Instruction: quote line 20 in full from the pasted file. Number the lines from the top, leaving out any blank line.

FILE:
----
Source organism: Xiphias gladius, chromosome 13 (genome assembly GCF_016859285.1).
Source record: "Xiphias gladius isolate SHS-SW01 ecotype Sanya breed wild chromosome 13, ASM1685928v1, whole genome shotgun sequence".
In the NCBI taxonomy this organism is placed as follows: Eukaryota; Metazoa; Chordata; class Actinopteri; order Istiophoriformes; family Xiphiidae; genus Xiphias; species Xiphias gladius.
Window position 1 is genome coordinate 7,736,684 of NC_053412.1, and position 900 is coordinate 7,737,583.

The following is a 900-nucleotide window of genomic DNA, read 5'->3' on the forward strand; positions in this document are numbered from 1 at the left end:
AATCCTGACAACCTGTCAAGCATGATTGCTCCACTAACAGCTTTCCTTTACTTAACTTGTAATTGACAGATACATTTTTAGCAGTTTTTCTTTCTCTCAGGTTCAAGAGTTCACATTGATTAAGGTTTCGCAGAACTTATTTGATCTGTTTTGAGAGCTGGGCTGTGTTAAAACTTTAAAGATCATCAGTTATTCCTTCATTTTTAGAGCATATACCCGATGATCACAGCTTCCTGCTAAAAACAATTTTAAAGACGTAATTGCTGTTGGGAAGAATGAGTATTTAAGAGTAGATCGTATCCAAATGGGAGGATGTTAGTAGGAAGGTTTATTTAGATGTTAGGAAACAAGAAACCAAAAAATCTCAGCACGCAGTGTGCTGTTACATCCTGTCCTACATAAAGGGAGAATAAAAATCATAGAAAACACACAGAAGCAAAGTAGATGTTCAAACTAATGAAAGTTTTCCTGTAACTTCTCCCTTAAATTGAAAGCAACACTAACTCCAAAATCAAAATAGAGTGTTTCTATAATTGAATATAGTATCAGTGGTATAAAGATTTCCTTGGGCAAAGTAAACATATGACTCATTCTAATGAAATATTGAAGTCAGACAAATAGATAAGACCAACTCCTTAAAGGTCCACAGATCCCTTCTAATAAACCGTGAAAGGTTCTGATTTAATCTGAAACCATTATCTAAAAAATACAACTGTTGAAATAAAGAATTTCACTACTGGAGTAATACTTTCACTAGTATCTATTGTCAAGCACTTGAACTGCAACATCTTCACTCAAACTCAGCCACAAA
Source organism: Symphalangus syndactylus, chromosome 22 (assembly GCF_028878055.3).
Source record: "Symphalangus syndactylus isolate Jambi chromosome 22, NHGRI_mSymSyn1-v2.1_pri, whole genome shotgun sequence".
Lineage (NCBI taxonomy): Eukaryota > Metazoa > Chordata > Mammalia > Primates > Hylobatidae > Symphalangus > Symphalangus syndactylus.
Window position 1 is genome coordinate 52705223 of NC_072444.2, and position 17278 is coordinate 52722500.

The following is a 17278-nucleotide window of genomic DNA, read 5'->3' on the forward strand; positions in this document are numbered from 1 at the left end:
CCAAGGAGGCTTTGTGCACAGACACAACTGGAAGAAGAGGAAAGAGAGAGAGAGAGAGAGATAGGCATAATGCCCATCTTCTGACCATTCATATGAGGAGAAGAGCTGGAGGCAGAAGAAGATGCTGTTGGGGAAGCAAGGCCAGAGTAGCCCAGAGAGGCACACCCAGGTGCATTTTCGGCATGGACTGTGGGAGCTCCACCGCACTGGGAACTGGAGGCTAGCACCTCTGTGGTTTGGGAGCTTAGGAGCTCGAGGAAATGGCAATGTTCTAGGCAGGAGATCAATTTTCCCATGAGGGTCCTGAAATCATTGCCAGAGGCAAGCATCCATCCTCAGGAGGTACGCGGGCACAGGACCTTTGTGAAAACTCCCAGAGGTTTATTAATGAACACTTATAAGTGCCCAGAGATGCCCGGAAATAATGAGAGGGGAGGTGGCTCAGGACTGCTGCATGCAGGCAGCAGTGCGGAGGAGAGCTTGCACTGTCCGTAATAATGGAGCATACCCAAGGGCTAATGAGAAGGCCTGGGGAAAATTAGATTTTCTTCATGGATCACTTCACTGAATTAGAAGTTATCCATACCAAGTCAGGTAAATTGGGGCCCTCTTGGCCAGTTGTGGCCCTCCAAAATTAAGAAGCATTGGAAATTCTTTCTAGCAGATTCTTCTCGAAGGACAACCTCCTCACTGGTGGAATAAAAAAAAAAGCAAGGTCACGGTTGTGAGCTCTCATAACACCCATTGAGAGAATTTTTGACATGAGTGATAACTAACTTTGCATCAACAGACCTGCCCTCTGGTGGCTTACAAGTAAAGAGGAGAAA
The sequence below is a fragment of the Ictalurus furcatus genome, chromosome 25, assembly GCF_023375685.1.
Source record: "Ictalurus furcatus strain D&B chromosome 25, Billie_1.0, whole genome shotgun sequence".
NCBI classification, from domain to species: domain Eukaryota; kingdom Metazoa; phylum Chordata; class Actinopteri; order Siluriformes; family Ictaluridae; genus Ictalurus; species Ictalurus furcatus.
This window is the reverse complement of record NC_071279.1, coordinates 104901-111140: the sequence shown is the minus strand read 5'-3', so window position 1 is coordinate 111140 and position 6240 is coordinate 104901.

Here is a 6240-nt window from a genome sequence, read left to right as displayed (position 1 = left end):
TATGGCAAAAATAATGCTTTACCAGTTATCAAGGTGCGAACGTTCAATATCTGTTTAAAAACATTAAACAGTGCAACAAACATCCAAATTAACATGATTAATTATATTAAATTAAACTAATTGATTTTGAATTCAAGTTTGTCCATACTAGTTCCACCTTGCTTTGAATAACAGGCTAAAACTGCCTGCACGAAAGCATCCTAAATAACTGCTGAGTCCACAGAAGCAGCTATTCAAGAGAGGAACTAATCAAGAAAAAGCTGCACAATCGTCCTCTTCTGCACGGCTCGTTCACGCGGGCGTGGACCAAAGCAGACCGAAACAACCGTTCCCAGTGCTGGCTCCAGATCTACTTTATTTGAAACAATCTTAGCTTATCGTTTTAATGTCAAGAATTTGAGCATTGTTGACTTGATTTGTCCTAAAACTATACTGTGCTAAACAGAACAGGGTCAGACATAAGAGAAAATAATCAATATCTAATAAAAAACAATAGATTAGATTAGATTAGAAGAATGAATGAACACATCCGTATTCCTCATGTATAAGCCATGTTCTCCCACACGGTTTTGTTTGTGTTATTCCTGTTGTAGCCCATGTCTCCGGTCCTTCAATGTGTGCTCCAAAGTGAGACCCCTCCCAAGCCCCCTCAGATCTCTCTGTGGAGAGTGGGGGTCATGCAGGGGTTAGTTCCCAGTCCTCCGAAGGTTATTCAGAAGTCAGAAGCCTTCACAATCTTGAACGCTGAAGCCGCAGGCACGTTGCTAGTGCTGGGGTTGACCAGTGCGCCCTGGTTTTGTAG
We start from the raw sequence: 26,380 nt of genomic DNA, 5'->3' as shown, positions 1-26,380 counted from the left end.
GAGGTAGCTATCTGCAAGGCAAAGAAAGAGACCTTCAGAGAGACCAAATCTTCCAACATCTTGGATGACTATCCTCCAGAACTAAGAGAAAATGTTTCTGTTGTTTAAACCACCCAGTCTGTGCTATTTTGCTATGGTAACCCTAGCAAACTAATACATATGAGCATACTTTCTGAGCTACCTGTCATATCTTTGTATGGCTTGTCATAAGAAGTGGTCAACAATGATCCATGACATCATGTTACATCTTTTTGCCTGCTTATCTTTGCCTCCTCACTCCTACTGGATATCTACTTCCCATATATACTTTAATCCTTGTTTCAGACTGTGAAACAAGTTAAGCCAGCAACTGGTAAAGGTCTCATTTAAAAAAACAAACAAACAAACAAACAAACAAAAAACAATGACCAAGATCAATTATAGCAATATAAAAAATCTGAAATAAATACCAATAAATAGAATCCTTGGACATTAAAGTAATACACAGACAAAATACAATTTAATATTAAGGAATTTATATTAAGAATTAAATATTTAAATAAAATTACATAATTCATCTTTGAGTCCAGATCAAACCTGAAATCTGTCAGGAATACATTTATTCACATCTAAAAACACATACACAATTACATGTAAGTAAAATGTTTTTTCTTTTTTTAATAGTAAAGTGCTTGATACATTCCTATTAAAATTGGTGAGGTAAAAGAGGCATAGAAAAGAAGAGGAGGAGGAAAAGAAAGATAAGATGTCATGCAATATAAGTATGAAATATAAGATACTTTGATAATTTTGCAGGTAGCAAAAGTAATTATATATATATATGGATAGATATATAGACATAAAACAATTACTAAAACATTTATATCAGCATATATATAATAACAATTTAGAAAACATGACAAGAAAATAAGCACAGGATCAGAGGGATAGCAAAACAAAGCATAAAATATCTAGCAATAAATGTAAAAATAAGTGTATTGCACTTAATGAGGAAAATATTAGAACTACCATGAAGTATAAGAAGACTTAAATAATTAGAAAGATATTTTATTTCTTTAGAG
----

GAGGTAGCTATCTGCAAGGCAAAGAAAGAGACCTTCAGAGAGACCAAATCTTCCAACATCTTGGATGACTATCCTCCAGAACTAAGAGAAAATGTTTCTGTTGTTTAAACCACCCAGTCTGTGCTATTTTGCTATGGTAACCCTAGCAAACTAATACATATGAGCATACTTTCTGAGCTACCTGTCATATCTTTGTATGGCTTGTCATAAGAAGTGGTCAACAATGATCCATGACATCATGTTACATCTTTTTGCCTGCTTATCTTTGCCTCCTCACTCCTACTGGATATCTACTTCCCATATATACTTTAATCCTTGTTTCAGACTGTGAAACAAGTTAAGCCAGCAACTGGTAAAGGTCTCATTTAAAAAAACAAACAAACAAACAAACAAACAAAAAACAATGACCAAGATCAATTATAGCAATATAAAAAATCTGAAATAAATACCAATAAATAGAATCCTTGGACATTAAAGTAATACACAGACAAAATACAATTTAATATTAAGGAATTTATATTAAGAATTAAATATTTAAATAAAATTACATAATTCATCTTTGAGTCCAGATCAAACCTGAAATCTGTCAGGAATACATTTATTCACATCTAAAAACACATACACAATTACATGTAAGTAAAATGTTTTTTCTTTTTTTAATAGTAAAGTGCTTGATACATTCCTATTAAAATTGGTGAGGTAAAAGAGGCATAGAAAAGAAGAGGAGGAGGAAAAGAAAGATAAGATGTCATGCAATATAAGTATGAAATATAAGATACTTTGATAATTTTGCAGGTAGCAAAAGTAATTATATATATATATGGATAGATATATAGACATAAAACAATTACTAAAACATTTATATCAGCATATATATAATAACAATTTAGAAAACATGACAAGAAAATAAGCACAGGATCAGAGGGATAGCAAAACAAAGCATAAAATATCTAGCAATAAATGTAAAAATAAGTGTATTGCACTTAATGAGGAAAATATTAGAACTACCATGAAGTATAAGAAGACTTAAATAATTAGAAAGATATTTTATTTCTTTAGAG